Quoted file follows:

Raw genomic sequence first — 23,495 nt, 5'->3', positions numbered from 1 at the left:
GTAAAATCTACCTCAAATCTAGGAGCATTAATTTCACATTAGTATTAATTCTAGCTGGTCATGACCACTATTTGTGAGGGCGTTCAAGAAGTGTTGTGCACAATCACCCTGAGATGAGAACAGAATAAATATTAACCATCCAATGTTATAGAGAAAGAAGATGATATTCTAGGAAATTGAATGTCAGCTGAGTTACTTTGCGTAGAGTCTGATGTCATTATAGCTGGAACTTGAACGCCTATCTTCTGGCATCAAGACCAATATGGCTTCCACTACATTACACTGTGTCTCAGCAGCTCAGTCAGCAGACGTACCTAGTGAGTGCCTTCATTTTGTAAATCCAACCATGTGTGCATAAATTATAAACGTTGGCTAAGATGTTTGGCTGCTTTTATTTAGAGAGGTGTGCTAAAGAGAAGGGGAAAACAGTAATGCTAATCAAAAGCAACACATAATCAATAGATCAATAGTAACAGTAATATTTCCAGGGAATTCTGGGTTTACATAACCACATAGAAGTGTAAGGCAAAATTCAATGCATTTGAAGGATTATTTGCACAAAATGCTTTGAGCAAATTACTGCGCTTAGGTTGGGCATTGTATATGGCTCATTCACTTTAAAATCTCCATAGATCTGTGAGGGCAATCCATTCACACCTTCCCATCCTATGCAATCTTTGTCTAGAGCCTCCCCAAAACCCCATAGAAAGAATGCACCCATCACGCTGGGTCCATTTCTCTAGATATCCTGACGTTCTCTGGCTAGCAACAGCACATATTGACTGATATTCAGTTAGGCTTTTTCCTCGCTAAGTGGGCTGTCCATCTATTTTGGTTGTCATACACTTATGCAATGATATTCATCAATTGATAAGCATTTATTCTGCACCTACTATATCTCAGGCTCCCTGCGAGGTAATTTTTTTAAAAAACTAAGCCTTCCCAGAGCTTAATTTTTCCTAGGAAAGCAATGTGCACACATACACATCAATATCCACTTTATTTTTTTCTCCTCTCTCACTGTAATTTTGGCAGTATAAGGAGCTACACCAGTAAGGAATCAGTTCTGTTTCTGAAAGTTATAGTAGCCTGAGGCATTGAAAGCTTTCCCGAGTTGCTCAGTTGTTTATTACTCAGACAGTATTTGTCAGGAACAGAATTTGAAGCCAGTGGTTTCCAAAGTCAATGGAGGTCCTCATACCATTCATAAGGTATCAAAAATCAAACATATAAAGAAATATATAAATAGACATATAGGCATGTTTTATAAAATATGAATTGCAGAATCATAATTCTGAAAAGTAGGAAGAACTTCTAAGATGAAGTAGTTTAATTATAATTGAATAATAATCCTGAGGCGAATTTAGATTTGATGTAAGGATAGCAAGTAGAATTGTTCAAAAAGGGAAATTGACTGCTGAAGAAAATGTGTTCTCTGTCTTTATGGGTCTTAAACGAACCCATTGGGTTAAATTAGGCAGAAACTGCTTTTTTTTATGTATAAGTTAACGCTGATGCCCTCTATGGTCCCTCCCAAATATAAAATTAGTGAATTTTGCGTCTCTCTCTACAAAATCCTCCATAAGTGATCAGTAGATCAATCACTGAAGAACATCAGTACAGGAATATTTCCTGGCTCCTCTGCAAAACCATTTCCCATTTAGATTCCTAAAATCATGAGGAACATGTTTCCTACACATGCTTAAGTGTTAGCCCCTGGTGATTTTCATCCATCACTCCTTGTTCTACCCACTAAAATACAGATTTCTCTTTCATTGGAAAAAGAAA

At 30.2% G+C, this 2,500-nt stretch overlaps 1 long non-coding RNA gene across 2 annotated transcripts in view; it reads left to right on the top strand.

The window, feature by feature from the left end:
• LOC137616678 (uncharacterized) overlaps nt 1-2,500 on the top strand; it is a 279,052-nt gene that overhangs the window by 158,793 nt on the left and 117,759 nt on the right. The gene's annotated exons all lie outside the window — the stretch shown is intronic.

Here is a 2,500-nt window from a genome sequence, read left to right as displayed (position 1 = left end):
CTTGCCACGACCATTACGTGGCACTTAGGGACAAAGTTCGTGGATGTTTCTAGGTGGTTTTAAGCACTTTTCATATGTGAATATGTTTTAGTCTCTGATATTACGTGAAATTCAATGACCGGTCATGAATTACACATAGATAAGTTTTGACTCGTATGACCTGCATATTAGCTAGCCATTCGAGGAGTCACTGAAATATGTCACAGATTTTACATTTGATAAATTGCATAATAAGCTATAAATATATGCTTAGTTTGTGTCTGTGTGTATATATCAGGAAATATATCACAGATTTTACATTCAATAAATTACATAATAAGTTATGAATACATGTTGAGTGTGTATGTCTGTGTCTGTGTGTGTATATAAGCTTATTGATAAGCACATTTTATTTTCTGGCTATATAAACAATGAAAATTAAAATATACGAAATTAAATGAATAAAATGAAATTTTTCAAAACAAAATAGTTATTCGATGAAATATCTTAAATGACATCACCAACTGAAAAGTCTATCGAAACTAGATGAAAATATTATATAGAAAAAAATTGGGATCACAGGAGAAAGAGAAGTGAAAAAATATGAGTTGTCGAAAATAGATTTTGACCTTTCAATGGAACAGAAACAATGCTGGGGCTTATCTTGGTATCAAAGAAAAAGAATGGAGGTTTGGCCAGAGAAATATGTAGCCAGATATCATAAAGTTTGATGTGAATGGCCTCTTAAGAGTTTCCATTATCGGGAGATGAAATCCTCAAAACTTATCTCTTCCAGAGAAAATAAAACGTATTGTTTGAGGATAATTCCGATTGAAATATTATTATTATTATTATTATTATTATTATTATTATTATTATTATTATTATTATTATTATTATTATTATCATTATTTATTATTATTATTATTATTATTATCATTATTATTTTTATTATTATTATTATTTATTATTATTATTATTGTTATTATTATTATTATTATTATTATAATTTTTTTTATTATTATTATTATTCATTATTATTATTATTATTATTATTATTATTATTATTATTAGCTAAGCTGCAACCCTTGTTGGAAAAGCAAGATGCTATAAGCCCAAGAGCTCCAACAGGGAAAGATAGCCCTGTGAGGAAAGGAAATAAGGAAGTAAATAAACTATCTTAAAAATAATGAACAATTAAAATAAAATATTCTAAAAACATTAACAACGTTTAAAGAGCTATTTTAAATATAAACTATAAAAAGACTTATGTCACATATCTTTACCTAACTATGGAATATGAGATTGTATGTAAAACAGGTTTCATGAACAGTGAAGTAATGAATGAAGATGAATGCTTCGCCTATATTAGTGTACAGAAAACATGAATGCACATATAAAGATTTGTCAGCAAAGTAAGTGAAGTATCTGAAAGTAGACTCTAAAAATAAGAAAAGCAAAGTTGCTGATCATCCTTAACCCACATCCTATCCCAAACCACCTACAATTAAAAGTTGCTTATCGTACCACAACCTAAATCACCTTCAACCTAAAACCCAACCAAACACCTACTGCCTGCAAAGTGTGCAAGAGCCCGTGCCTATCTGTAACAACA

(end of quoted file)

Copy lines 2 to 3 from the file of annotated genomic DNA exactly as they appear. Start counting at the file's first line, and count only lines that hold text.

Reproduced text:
GTAAAATCTACCTCAAATCTAGGAGCATTAATTTCACATTAGTATTAATTCTAGCTGGTCATGACCACTATTTGTGAGGGCGTTCAAGAAGTGTTGTGCACAATCACCCTGAGATGAGAACAGAATAAATATTAACCATCCAATGTTATAGAGAAAGAAGATGATATTCTAGGAAATTGAATGTCAGCTGAGTTACTTTGCGTAGAGTCTGATGTCATTATAGCTGGAACTTGAACGCCTATCTTCTGGCATCAAGACCAATATGGCTTCCACTACATTACACTGTGTCTCAGCAGCTCAGTCAGCAGACGTACCTAGTGAGTGCCTTCATTTTGTAAATCCAACCATGTGTGCATAAATTATAAACGTTGGCTAAGATGTTTGGCTGCTTTTATTTAGAGAGGTGTGCTAAAGAGAAGGGGAAAACAGTAATGCTAATCAAAAGCAACACATAATCAATAGATCAATAGTAACAGTAATATTTCCAGGGAATTCTGGGTTTACATAACCACATAGAAGTGTAAGGCAAAATTCAATGCATTTGAAGGATTATTTGCACAAAATGCTTTGAGCAAATTACTGCGCTTAGGTTGGGCATTGTATATGGCTCATTCACTTTAAAATCTCCATAGATCTGTGAGGGCAATCCATTCACACCTTCCCATCCTATGCAATCTTTGTCTAGAGCCTCCCCAAAACCCCATAGAAAGAATGCACCCATCACGCTGGGTCCATTTCTCTAGATATCCTGACGTTCTCTGGCTAGCAACAGCACATATTGACTGATATTCAGTTAGGCTTTTTCCTCGCTAAGTGGGCTGTCCATCTATTTTGGTTGTCATACACTTATGCAATGATATTCATCAATTGATAAGCATTTATTCTGCACCTACTATATCTCAGGCTCCCTGCGAGGTAATTTTTTTAAAAAACTAAGCCTTCCCAGAGCTTAATTTTTCCTAGGAAAGCAATGTGCACACATACACATCAATATCCACTTTATTTTTTTCTCCTCTCTCACTGTAATTTTGGCAGTATAAGGAGCTACACCAGTAAGGAATCAGTTCTGTTTCTGAAAGTTATAGTAGCCTGAGGCATTGAAAGCTTTCCCGAGTTGCTCAGTTGTTTATTACTCAGACAGTATTTGTCAGGAACAGAATTTGAAGCCAGTGGTTTCCAAAGTCAATGGAGGTCCTCATACCATTCATAAGGTATCAAAAATCAAACATATAAAGAAATATATAAATAGACATATAGGCATGTTTTATAAAATATGAATTGCAGAATCATAATTCTGAAAAGTAGGAAGAACTTCTAAGATGAAGTAGTTTAATTATAATTGAATAATAATCCTGAGGCGAATTTAGATTTGATGTAAGGATAGCAAGTAGAATTGTTCAAAAAGGGAAATTGACTGCTGAAGAAAATGTGTTCTCTGTCTTTATGGGTCTTAAACGAACCCATTGGGTTAAATTAGGCAGAAACTGCTTTTTTTTATGTATAAGTTAACGCTGATGCCCTCTATGGTCCCTCCCAAATATAAAATTAGTGAATTTTGCGTCTCTCTCTACAAAATCCTCCATAAGTGATCAGTAGATCAATCACTGAAGAACATCAGTACAGGAATATTTCCTGGCTCCTCTGCAAAACCATTTCCCATTTAGATTCCTAAAATCATGAGGAACATGTTTCCTACACATGCTTAAGTGTTAGCCCCTGGTGATTTTCATCCATCACTCCTTGTTCTACCCACTAAAATACAGATTTCTCTTTCATTGGAAAAAGAAA

At 30.2% G+C, this 2,500-nt stretch overlaps 1 long non-coding RNA gene across 2 annotated transcripts in view; it reads left to right on the top strand.